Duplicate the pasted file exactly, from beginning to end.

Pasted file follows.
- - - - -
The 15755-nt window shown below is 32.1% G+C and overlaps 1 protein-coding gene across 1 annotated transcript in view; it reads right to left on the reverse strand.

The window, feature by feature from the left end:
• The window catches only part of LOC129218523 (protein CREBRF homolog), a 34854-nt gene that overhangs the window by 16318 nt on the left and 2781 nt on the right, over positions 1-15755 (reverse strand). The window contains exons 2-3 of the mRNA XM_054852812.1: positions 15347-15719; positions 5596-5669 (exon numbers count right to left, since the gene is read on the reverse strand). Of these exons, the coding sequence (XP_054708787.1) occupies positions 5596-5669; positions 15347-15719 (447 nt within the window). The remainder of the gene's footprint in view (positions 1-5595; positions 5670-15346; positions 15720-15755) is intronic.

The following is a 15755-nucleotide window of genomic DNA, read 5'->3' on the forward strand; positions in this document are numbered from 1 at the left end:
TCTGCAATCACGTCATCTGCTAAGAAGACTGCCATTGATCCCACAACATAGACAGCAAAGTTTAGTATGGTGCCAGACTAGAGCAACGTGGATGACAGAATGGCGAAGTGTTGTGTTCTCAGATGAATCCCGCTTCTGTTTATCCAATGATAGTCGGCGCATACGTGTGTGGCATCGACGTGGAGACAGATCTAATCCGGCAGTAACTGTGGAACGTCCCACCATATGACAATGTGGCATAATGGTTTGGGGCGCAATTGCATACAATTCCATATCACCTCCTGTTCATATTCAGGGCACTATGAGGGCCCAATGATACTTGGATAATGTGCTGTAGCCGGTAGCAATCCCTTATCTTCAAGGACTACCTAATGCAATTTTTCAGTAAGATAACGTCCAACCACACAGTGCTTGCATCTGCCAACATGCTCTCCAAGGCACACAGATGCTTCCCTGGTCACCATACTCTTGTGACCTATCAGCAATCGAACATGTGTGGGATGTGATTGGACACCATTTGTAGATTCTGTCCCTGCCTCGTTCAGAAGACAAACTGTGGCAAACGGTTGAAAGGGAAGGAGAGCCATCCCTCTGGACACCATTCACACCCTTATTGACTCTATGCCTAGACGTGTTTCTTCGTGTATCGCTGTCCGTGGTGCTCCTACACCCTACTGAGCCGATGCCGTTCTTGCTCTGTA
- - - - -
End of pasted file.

The 15755-nt window shown below is 32.1% G+C and overlaps 1 protein-coding gene across 1 annotated transcript in view; it reads right to left on the reverse strand.

The window, feature by feature from the left end:
• The window catches only part of LOC129218523 (protein CREBRF homolog), a 34854-nt gene that overhangs the window by 16318 nt on the left and 2781 nt on the right, over positions 1-15755 (reverse strand). The window contains exons 2-3 of the mRNA XM_054852812.1: positions 15347-15719; positions 5596-5669 (exon numbers count right to left, since the gene is read on the reverse strand). Of these exons, the coding sequence (XP_054708787.1) occupies positions 5596-5669; positions 15347-15719 (447 nt within the window). The remainder of the gene's footprint in view (positions 1-5595; positions 5670-15346; positions 15720-15755) is intronic.

The following is a 15755-nucleotide window of genomic DNA, read 5'->3' on the forward strand; positions in this document are numbered from 1 at the left end:
TCTGCAATCACGTCATCTGCTAAGAAGACTGCCATTGATCCCACAACATAGACAGCAAAGTTTAGTATGGTGCCAGACTAGAGCAACGTGGATGACAGAATGGCGAAGTGTTGTGTTCTCAGATGAATCCCGCTTCTGTTTATCCAATGATAGTCGGCGCATACGTGTGTGGCATCGACGTGGAGACAGATCTAATCCGGCAGTAACTGTGGAACGTCCCACCATATGACAATGTGGCATAATGGTTTGGGGCGCAATTGCATACAATTCCATATCACCTCCTGTTCATATTCAGGGCACTATGAGGGCCCAATGATACTTGGATAATGTGCTGTAGCCGGTAGCAATCCCTTATCTTCAAGGACTACCTAATGCAATTTTTCAGTAAGATAACGTCCAACCACACAGTGCTTGCATCTGCCAACATGCTCTCCAAGGCACACAGATGCTTCCCTGGTCACCATACTCTTGTGACCTATCAGCAATCGAACATGTGTGGGATGTGATTGGACACCATTTGTAGATTCTGTCCCTGCCTCGTTCAGAAGACAAACTGTGGCAAACGGTTGAAAGGGAAGGAGAGCCATCCCTCTGGACACCATTCACACCCTTATTGACTCTATGCCTAGACGTGTTTCTTCGTGTATCGCTGTCCGTGGTGCTCCTACACCCTACTGAGCCGATGCCGTTCTTGCTCTGTA